1. I think this the same manifesto in which they promised us they would focus on:

    "1. Keeping the price of electricity affordable."


    "2. Promotion of alternative energy solutions to Anguilla's energy needs"

    But now they're telling us that Anglec is a private company so they got nuttin to do wid dat. So how come they made these promises?


    "We who live in Anguilla believe that government continues, as it always have , to have its foundations in secrecy". - (3rd paragraph from the end of original post).

    This comment is misleading and therefore needs clarification.

    The alleged "secrecy" is conducted in the Executive Council. The Chairman of the Executive Council is an Englishman appointed from England by the British Government/Foreign Office to represent Her Majesty The Queen. Seated next to the Governor are the British appointed Deputy Governor and the British appointed Attorney-General. The Chief Minister and three other elected representatives from the ruling political party complete the Executive Council. It is therefore obvious, that there are no "secrets" at all. This is the system of Government which the British gave to Anguilla. We did not write the Constitution.

    It is clear (when the truth is told) , that what Anguilla is and has always been is a "frontier" for "first world" democracy. But Mr. Mitchell would not know that, he is a relative newcomer who is not familiar with the real history of the bravery, the struggles against all odds, the sheer grit and determination of Anguillians and our love for the “rock” we call home.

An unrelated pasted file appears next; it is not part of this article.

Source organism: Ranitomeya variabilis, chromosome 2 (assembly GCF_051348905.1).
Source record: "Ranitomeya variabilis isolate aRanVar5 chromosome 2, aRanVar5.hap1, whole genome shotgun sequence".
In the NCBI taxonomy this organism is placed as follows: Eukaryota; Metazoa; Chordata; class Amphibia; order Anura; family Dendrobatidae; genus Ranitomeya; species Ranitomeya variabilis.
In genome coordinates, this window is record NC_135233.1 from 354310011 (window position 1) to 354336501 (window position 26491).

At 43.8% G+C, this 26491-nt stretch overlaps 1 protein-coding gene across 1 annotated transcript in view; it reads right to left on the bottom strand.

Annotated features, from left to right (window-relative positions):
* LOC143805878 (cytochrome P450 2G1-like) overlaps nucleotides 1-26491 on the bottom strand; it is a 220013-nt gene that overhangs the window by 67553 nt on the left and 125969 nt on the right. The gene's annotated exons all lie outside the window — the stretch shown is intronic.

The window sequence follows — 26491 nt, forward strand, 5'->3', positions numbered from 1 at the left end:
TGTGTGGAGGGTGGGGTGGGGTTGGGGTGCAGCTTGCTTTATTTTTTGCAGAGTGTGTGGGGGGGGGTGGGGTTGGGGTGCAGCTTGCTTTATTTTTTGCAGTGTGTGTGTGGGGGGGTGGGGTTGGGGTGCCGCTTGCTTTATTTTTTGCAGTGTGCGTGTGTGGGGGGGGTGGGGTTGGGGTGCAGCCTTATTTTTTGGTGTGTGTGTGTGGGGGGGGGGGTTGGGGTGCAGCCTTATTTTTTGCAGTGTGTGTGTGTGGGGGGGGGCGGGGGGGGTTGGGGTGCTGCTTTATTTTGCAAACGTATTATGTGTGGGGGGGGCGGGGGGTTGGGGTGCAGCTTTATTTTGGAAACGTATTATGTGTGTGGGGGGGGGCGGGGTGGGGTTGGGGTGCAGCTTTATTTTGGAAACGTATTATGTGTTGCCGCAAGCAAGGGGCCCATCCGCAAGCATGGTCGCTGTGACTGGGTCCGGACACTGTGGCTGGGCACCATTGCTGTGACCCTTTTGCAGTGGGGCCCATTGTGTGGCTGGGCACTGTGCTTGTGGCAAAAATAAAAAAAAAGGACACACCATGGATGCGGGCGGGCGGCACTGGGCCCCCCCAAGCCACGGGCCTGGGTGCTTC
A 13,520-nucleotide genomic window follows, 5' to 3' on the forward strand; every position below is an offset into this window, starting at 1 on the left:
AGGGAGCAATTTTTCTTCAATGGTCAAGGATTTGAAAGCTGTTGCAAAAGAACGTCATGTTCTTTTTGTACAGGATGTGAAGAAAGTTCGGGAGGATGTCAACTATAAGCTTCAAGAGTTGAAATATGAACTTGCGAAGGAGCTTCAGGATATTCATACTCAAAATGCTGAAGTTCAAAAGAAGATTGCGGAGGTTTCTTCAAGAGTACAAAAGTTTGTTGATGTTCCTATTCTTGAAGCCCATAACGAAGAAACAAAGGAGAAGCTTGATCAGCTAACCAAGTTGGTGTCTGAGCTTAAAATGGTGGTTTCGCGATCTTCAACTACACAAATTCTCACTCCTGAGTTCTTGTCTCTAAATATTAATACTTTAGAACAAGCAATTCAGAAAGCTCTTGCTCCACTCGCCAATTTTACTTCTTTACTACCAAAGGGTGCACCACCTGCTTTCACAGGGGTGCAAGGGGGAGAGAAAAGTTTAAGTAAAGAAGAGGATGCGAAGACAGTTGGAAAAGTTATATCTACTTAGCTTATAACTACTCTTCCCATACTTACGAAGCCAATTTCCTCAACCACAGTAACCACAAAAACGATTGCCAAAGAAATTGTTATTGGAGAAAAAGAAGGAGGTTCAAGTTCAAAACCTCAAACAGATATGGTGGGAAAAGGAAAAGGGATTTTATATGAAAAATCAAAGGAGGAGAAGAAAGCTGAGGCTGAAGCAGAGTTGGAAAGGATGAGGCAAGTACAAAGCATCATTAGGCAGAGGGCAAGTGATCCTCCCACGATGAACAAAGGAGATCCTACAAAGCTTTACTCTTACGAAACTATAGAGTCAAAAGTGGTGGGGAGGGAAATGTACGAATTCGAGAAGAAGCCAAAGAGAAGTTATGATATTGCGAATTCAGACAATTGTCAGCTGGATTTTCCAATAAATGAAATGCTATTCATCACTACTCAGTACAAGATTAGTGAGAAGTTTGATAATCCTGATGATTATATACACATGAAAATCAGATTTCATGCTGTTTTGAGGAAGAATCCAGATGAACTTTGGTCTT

That is one of the reasons why Anguillians want full internal self-government. . Then we will know who is REALLY to blame for any "bad governance" in Anguilla and whether it is the Chairman of the Executive Council, the British foreign office manderins or our own competent or incompetent elected representatives who are responsible for any blunders (or willful stumbling blocks) in Anguilla’s march to freedom , self-determination and nationhood. The saying is correct- too many cooks spoil the broth. Anguillians believe that the British are putting too much “ salt” (and God knows what else) when they should be putting “sugar” in “the soup”. Mr. Mitchell wants to put more “pepper” in “the soup”.

    WE have a nation to build and a country to mould and as you say, “we” live in Anguilla.. We would like to continue living in a society of freedom, fairness, justice and equality for all, and that will not be achieved by you and the Chief Minister bashing each other over the heads. When elephants fight the grass suffers and the dog runs away with the bone.

    Get over yourself Mr. Mitchell.
    Anguilla is bigger than you, and the Chief Minister.